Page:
When Connie Nightingale and her husband, R. Richard Roy, traveled from their home in Maine to Brigham and Women’s Hospital (BWH) for Roy to begin six weeks of leukemia treatment, the possibility of falling was not on their radar screen.
After being admitted, a nurse pointed out the color-coded poster at the foot of Roy’s bed, with images showing risks of falling on the left and how to prevent it on the right.
“She asked, ‘Do you have any questions,’ and we said, ‘No, these problems don’t look like us,’” Nightingale recalls. “The nurse said, ‘Well, with the medication we’re going to give you, this will be you.’ She pointed out his risk and circled what he should do to be safe. It was eye-opening.”
Help for the most vulnerable
Each year, nearly 1 million patients across the United States fall during hospital stays. Between 30 to 50 percent of those patients suffer an injury.
“Any patient who is hospitalized can be at risk of falling because of the unfamiliar environment, illness, surgery, and medications,” says Patricia Dykes, PhD, RN, FAAN, senior nurse scientist and program director in the Center for Nursing Excellence at BWH.
Several years ago, Dykes developed a fall prevention toolkit and tested its effectiveness through a clinical trial of 10,000 patients at four hospitals.
“We saw a 25 percent decrease in falls,” she says. “Fall T.I.P.S. [Tailoring Interventions for Patient Safety] became our standard at BWH, and we’re continuing to refine it. We learned we need to improve communication among the care team, and to involve patients so they understand why they’re at risk and what precautions to take. The poster makes it clear.”
Dykes and her colleagues also found patients like Roy, who are used to being self-sufficient, do not realize how fast they can lose muscle strength.
Nightingale says, “For someone who has never been sick, he thinks, ‘I can do this on my own,’ but I tell him, you have to ask for help.’”
Dykes adds, “Some patients don’t call the nurse because they want privacy, or they think the nurse is too busy helping other patients.”
Expanding the toolbox
Escel Stanghellini, MSN, RN, quality program director for BWH’s Department of Nursing, says, “The main idea is to individualize care, and Fall T.I.P.S. is one of several tools.”
Nurses may also use signs on patient doors indicating high risk, assign personal care assistants to sit in a patient’s room, or use continuous virtual monitoring (CVM), which uses video and audio to remotely observe and direct patients.
With Brett Glotzbecker, MD, a physician in medical oncology, Stanghellini co-chairs a hospital-wide falls taskforce, where representatives from 10 departments across the hospital discuss cases and best practices to refine fall prevention policies.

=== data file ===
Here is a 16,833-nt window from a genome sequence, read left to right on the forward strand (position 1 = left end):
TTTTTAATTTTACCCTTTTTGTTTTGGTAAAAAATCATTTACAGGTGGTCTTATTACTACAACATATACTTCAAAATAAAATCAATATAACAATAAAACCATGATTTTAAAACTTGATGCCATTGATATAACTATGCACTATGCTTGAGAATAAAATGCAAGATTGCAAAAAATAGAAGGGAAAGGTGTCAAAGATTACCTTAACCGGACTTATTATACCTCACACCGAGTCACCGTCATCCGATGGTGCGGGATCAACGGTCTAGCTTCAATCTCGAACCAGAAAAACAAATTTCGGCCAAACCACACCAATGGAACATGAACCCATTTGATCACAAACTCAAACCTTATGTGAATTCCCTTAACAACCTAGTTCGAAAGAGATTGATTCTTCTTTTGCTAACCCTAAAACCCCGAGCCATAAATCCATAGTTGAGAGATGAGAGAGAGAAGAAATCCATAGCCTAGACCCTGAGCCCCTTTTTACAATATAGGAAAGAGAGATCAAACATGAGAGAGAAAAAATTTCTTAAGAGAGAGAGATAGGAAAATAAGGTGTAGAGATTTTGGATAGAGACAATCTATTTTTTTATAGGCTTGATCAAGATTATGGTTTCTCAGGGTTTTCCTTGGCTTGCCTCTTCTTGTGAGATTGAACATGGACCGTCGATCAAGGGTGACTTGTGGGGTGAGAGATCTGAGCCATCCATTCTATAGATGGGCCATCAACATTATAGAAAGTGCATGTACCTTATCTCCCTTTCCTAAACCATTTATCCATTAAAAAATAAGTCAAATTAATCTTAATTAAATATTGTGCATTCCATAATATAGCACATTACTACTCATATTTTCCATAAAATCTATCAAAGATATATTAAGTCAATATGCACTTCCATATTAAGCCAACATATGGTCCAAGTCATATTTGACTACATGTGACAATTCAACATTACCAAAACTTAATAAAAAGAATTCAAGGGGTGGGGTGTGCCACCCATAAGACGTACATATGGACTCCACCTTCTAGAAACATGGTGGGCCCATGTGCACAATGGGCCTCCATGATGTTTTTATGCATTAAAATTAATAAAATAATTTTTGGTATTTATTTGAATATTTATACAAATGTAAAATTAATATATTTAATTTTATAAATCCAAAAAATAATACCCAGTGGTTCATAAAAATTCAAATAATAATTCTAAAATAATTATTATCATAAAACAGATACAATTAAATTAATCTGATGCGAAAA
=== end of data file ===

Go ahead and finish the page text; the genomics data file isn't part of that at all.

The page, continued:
“This is not just a nursing responsibility,” Stanghellini says. “All care providers and support staff have a role in patient safety and fall prevention.”
Reducing fall injuries in the community
Outside the hospital, people aged 65 and older are most at risk for falls. Each year, 2.5 million older adults go to emergency rooms with injuries including broken bones and head wounds.
“Injuries from falls are the leading cause of preventable death in older people,” Dykes says. “One fall can lead to a downward spiral of reduced mobility and declining health.”
Barbara Holder, a BWH primary care patient, is an avid walker and wants to maintain her independent lifestyle. She signed up for the nationwide study, STRIDE (Strategies to Reduce Injuries and Develop Confidence in Elders), aimed at preventing falls for people aged 75 and older in the community. Ten healthcare systems are participating in the study, including Partners HealthCare, founded in 1994 by BWH and Massachusetts General Hospital. Dykes is one of the study’s principal investigators for the Partners Healthcare site.
Holder enrolled in the study because, “I began drifting to one side when I walked, and it concerned me. About a month ago, I had cataract surgery, and now I’m walking a straight line.”
Vision problems are among the most common fall risk factors, as well as tripping hazards in the home, medication side effects, and lack of strength or balance. Through the study, a specially trained nurse evaluated Holder’s mobility and came to her home to advise on fall hazards.
“She also recommended a balance program through the local senior citizens’ facility, and I’m really grateful,” Holder says.
Dykes adds, “The good news is most falls are preventable. Our goal through all our work is to give patients the tools they need to avoid a fall based on their individual needs.”